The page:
Many people regard a breather only as an item to be removed when adding oil to a reservoir. A breather filter is one of the most important items for maintaining proper conditions inside a reservoir, but I find that it is one of the most neglected items on any hydraulic system. When oil is drawn from the reservoir by the pump and an equal amount of oil is not returned to the reservoir, the oil level will drop. Air needs to be introduced into the reservoir to occupy the extra volume created when the oil level drops. This prevents a vacuum from forming inside the reservoir, thereby preventing cavitation. A contaminated or improperly sized breather filter can cause a vacuum condition.

Improper Oil Temperature

Another key factor in a hydraulic system is oil temperature. Most hydraulic oils are straight-weight oils, meaning that the viscosity of the oil varies greatly with temperature. Viscosity is a measurement of a fluid’s resistance to flow – the higher the viscosity, the more resistant the fluid is to flow. At cold temperatures, the viscosity of the oil can become high enough to generate sufficient vacuum and cause cavitation. Likewise, at high temperatures, the oil can become very thin. As mentioned previously, this will raise the vapor pressure and make cavitation more likely. For this reason, the minimum oil temperature upon startup of most hydraulic systems should be at least 70°F and the oil temperature should not exceed 140°F during operation. Most hydraulic systems perform best with an oil temperature between 100°F and 120°F.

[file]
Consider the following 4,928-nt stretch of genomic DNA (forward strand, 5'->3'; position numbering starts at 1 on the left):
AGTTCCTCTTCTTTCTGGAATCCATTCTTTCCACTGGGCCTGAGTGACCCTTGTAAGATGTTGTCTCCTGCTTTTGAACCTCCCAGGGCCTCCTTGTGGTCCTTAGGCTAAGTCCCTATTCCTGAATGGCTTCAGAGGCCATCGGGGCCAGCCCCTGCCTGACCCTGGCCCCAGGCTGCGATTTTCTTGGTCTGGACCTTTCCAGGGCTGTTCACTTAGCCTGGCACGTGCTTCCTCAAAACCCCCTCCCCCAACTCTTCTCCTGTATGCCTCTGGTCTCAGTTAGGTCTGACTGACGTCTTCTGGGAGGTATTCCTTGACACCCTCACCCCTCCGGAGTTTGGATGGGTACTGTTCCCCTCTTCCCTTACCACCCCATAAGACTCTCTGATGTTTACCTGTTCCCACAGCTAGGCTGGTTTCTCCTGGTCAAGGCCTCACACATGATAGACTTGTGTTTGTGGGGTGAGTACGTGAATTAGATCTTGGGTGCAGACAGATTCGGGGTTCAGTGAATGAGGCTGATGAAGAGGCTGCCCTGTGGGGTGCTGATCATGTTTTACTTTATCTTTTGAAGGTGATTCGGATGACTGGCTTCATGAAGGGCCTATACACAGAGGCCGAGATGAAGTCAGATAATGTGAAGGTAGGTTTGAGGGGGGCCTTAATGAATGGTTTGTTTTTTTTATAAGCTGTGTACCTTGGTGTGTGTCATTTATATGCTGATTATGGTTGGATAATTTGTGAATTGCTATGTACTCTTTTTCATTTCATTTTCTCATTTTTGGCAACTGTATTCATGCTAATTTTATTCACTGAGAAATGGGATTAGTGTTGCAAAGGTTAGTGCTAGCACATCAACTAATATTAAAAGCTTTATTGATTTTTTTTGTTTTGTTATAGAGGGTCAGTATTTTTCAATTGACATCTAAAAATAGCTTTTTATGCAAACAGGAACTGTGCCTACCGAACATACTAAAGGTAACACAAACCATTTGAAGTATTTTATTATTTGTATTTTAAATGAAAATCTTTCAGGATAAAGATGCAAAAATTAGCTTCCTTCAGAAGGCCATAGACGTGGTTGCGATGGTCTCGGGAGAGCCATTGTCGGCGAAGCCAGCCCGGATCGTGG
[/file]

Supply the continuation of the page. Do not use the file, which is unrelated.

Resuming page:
Although many factors can affect hydraulic pump life, cavitation is a major cause of premature failure. Understanding this phenomenon and taking steps to prevent it will pay big dividends in machine production and reliability. With proper care, a hydraulic pump should last many years.